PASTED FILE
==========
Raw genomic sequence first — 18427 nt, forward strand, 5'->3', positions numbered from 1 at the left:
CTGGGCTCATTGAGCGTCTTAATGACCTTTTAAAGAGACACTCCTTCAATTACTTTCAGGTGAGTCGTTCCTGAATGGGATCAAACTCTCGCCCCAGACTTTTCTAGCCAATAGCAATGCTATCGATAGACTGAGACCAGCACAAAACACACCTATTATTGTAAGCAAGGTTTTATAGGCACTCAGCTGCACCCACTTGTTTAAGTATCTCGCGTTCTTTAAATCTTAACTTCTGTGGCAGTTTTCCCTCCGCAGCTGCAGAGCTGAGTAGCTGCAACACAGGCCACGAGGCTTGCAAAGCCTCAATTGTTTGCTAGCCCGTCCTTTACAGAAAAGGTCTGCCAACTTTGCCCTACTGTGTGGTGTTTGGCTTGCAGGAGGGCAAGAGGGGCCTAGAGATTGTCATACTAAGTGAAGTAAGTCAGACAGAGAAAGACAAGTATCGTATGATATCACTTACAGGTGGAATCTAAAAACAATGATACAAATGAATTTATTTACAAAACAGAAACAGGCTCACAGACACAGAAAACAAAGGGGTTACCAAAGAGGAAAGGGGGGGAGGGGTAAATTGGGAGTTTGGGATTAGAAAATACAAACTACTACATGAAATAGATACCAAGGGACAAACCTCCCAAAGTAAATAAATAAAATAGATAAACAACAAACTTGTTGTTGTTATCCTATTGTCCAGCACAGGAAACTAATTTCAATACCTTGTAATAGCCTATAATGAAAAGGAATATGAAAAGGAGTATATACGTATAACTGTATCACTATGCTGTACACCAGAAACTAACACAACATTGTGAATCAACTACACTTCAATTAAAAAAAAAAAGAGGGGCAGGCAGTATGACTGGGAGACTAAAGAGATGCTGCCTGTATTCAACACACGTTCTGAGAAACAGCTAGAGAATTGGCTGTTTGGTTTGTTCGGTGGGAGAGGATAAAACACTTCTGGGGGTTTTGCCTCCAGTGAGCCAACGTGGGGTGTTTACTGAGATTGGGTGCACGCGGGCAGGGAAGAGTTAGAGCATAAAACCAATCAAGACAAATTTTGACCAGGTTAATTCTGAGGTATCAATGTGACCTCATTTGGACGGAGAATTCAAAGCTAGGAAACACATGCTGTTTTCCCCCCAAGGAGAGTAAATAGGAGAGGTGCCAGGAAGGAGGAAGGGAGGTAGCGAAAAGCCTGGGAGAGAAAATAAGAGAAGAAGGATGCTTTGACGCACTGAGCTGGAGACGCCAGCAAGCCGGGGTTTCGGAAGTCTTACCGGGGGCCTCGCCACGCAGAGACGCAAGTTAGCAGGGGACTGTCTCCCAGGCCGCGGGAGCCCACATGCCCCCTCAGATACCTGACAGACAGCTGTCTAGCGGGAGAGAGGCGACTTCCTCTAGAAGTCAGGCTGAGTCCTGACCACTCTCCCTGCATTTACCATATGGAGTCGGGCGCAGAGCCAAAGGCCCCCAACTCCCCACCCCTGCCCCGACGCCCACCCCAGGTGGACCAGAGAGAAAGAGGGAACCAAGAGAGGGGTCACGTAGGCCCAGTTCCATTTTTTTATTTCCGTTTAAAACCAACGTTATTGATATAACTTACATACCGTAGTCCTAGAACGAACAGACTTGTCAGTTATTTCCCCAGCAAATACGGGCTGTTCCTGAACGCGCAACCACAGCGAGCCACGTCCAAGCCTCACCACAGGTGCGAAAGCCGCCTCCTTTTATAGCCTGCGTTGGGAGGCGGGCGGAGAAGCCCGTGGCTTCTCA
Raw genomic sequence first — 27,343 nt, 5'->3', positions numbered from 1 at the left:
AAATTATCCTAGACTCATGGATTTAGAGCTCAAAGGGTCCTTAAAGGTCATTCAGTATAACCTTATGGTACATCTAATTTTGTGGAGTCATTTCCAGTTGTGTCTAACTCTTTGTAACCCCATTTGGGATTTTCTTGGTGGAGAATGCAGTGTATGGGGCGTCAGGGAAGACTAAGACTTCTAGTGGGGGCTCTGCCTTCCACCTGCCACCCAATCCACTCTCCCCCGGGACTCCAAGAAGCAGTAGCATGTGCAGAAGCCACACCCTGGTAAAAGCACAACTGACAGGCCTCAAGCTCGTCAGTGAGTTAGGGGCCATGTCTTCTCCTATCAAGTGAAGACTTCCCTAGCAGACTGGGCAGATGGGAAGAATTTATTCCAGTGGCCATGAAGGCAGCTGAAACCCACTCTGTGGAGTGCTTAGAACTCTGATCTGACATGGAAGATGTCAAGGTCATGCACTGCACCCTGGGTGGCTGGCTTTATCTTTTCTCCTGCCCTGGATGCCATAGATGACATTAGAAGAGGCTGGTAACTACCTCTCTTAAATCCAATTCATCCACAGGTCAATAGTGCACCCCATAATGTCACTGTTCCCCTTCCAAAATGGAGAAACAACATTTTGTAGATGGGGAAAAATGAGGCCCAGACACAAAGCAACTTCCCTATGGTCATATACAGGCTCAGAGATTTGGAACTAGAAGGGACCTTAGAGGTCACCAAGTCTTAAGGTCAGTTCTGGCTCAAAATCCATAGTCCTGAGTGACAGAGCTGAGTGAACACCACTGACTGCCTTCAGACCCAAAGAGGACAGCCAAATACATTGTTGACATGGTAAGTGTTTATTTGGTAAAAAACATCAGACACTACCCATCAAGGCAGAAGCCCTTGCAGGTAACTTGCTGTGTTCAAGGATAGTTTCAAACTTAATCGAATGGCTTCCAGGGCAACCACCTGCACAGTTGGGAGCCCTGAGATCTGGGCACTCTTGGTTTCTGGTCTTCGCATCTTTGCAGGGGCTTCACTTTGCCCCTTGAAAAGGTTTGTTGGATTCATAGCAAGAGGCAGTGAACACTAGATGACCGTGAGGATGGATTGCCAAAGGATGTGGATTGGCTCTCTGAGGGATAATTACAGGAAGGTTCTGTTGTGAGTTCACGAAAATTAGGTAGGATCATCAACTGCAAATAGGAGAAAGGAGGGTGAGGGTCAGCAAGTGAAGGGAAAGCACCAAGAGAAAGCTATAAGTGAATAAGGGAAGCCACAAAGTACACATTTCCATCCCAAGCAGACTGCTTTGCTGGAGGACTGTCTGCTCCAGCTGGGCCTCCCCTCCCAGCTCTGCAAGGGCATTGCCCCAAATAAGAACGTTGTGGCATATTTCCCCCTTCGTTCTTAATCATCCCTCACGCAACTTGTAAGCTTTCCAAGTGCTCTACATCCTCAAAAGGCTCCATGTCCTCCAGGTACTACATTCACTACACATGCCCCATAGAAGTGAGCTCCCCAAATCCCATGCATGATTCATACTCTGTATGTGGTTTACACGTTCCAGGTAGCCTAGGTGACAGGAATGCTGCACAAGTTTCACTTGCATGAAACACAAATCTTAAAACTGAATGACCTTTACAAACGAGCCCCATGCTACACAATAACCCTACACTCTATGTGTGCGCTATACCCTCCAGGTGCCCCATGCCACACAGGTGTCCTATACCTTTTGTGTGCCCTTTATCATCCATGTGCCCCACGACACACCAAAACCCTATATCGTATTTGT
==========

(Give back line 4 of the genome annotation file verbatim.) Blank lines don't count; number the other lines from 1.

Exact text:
AAATTATCCTAGACTCATGGATTTAGAGCTCAAAGGGTCCTTAAAGGTCATTCAGTATAACCTTATGGTACATCTAATTTTGTGGAGTCATTTCCAGTTGTGTCTAACTCTTTGTAACCCCATTTGGGATTTTCTTGGTGGAGAATGCAGTGTATGGGGCGTCAGGGAAGACTAAGACTTCTAGTGGGGGCTCTGCCTTCCACCTGCCACCCAATCCACTCTCCCCCGGGACTCCAAGAAGCAGTAGCATGTGCAGAAGCCACACCCTGGTAAAAGCACAACTGACAGGCCTCAAGCTCGTCAGTGAGTTAGGGGCCATGTCTTCTCCTATCAAGTGAAGACTTCCCTAGCAGACTGGGCAGATGGGAAGAATTTATTCCAGTGGCCATGAAGGCAGCTGAAACCCACTCTGTGGAGTGCTTAGAACTCTGATCTGACATGGAAGATGTCAAGGTCATGCACTGCACCCTGGGTGGCTGGCTTTATCTTTTCTCCTGCCCTGGATGCCATAGATGACATTAGAAGAGGCTGGTAACTACCTCTCTTAAATCCAATTCATCCACAGGTCAATAGTGCACCCCATAATGTCACTGTTCCCCTTCCAAAATGGAGAAACAACATTTTGTAGATGGGGAAAAATGAGGCCCAGACACAAAGCAACTTCCCTATGGTCATATACAGGCTCAGAGATTTGGAACTAGAAGGGACCTTAGAGGTCACCAAGTCTTAAGGTCAGTTCTGGCTCAAAATCCATAGTCCTGAGTGACAGAGCTGAGTGAACACCACTGACTGCCTTCAGACCCAAAGAGGACAGCCAAATACATTGTTGACATGGTAAGTGTTTATTTGGTAAAAAACATCAGACACTACCCATCAAGGCAGAAGCCCTTGCAGGTAACTTGCTGTGTTCAAGGATAGTTTCAAACTTAATCGAATGGCTTCCAGGGCAACCACCTGCACAGTTGGGAGCCCTGAGATCTGGGCACTCTTGGTTTCTGGTCTTCGCATCTTTGCAGGGGCTTCACTTTGCCCCTTGAAAAGGTTTGTTGGATTCATAGCAAGAGGCAGTGAACACTAGATGACCGTGAGGATGGATTGCCAAAGGATGTGGATTGGCTCTCTGAGGGATAATTACAGGAAGGTTCTGTTGTGAGTTCACGAAAATTAGGTAGGATCATCAACTGCAAATAGGAGAAAGGAGGGTGAGGGTCAGCAAGTGAAGGGAAAGCACCAAGAGAAAGCTATAAGTGAATAAGGGAAGCCACAAAGTACACATTTCCATCCCAAGCAGACTGCTTTGCTGGAGGACTGTCTGCTCCAGCTGGGCCTCCCCTCCCAGCTCTGCAAGGGCATTGCCCCAAATAAGAACGTTGTGGCATATTTCCCCCTTCGTTCTTAATCATCCCTCACGCAACTTGTAAGCTTTCCAAGTGCTCTACATCCTCAAAAGGCTCCATGTCCTCCAGGTACTACATTCACTACACATGCCCCATAGAAGTGAGCTCCCCAAATCCCATGCATGATTCATACTCTGTATGTGGTTTACACGTTCCAGGTAGCCTAGGTGACAGGAATGCTGCACAAGTTTCACTTGCATGAAACACAAATCTTAAAACTGAATGACCTTTACAAACGAGCCCCATGCTACACAATAACCCTACACTCTATGTGTGCGCTATACCCTCCAGGTGCCCCATGCCACACAGGTGTCCTATACCTTTTGTGTGCCCTTTATCATCCATGTGCCCCACGACACACCAAAACCCTATATCGTATTTGT